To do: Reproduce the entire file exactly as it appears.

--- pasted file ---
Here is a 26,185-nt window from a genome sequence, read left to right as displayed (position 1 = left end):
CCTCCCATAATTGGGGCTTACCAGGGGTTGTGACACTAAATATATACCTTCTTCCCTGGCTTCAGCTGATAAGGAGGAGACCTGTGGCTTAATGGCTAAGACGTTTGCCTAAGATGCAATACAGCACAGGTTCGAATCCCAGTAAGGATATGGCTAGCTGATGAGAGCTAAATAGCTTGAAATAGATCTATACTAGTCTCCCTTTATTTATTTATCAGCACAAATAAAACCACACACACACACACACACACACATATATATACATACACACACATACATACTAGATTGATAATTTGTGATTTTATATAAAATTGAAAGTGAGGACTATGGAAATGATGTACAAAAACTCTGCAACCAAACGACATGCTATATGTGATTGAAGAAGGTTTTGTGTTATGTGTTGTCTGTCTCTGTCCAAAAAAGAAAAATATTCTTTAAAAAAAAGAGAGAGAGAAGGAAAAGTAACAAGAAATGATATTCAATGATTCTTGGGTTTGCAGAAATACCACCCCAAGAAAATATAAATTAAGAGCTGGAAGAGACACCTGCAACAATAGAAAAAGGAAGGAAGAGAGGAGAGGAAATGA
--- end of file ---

Here is a 26,185-nt window from a genome sequence, read left to right as displayed (position 1 = left end):
CCTCCCATAATTGGGGCTTACCAGGGGTTGTGACACTAAATATATACCTTCTTCCCTGGCTTCAGCTGATAAGGAGGAGACCTGTGGCTTAATGGCTAAGACGTTTGCCTAAGATGCAATACAGCACAGGTTCGAATCCCAGTAAGGATATGGCTAGCTGATGAGAGCTAAATAGCTTGAAATAGATCTATACTAGTCTCCCTTTATTTATTTATCAGCACAAATAAAACCACACACACACACACACACACACATATATATACATACACACACATACATACTAGATTGATAATTTGTGATTTTATATAAAATTGAAAGTGAGGACTATGGAAATGATGTACAAAAACTCTGCAACCAAACGACATGCTATATGTGATTGAAGAAGGTTTTGTGTTATGTGTTGTCTGTCTCTGTCCAAAAAAGAAAAATATTCTTTAAAAAAAAGAGAGAGAGAAGGAAAAGTAACAAGAAATGATATTCAATGATTCTTGGGTTTGCAGAAATACCACCCCAAGAAAATATAAATTAAGAGCTGGAAGAGACACCTGCAACAATAGAAAAAGGAAGGAAGAGAGGAGAGGAAATGA